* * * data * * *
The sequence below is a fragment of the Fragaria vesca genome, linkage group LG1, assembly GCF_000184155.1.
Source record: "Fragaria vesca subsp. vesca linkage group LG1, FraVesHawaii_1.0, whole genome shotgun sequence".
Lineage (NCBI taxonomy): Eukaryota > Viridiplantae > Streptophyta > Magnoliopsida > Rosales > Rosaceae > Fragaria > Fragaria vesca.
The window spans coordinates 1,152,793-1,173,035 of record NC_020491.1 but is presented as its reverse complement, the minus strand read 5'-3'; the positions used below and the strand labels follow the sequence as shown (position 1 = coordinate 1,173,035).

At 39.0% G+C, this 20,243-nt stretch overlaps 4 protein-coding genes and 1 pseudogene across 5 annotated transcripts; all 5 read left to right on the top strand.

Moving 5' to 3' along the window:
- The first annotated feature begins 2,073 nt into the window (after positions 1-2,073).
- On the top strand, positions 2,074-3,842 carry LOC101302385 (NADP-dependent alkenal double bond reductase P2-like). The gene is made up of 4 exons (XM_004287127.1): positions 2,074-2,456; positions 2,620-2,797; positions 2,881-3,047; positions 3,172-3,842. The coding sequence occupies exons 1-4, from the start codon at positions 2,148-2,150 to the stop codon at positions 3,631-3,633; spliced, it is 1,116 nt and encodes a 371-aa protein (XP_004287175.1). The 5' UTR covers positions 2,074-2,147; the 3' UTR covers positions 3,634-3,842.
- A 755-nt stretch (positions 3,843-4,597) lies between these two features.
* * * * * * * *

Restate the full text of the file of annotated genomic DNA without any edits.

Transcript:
The sequence below is a fragment of the Fragaria vesca genome, linkage group LG1, assembly GCF_000184155.1.
Source record: "Fragaria vesca subsp. vesca linkage group LG1, FraVesHawaii_1.0, whole genome shotgun sequence".
Lineage (NCBI taxonomy): Eukaryota > Viridiplantae > Streptophyta > Magnoliopsida > Rosales > Rosaceae > Fragaria > Fragaria vesca.
The window spans coordinates 1,152,793-1,173,035 of record NC_020491.1 but is presented as its reverse complement, the minus strand read 5'-3'; the positions used below and the strand labels follow the sequence as shown (position 1 = coordinate 1,173,035).

At 39.0% G+C, this 20,243-nt stretch overlaps 4 protein-coding genes and 1 pseudogene across 5 annotated transcripts; all 5 read left to right on the top strand.

Moving 5' to 3' along the window:
- The first annotated feature begins 2,073 nt into the window (after positions 1-2,073).
- On the top strand, positions 2,074-3,842 carry LOC101302385 (NADP-dependent alkenal double bond reductase P2-like). The gene is made up of 4 exons (XM_004287127.1): positions 2,074-2,456; positions 2,620-2,797; positions 2,881-3,047; positions 3,172-3,842. The coding sequence occupies exons 1-4, from the start codon at positions 2,148-2,150 to the stop codon at positions 3,631-3,633; spliced, it is 1,116 nt and encodes a 371-aa protein (XP_004287175.1). The 5' UTR covers positions 2,074-2,147; the 3' UTR covers positions 3,634-3,842.
- A 755-nt stretch (positions 3,843-4,597) lies between these two features.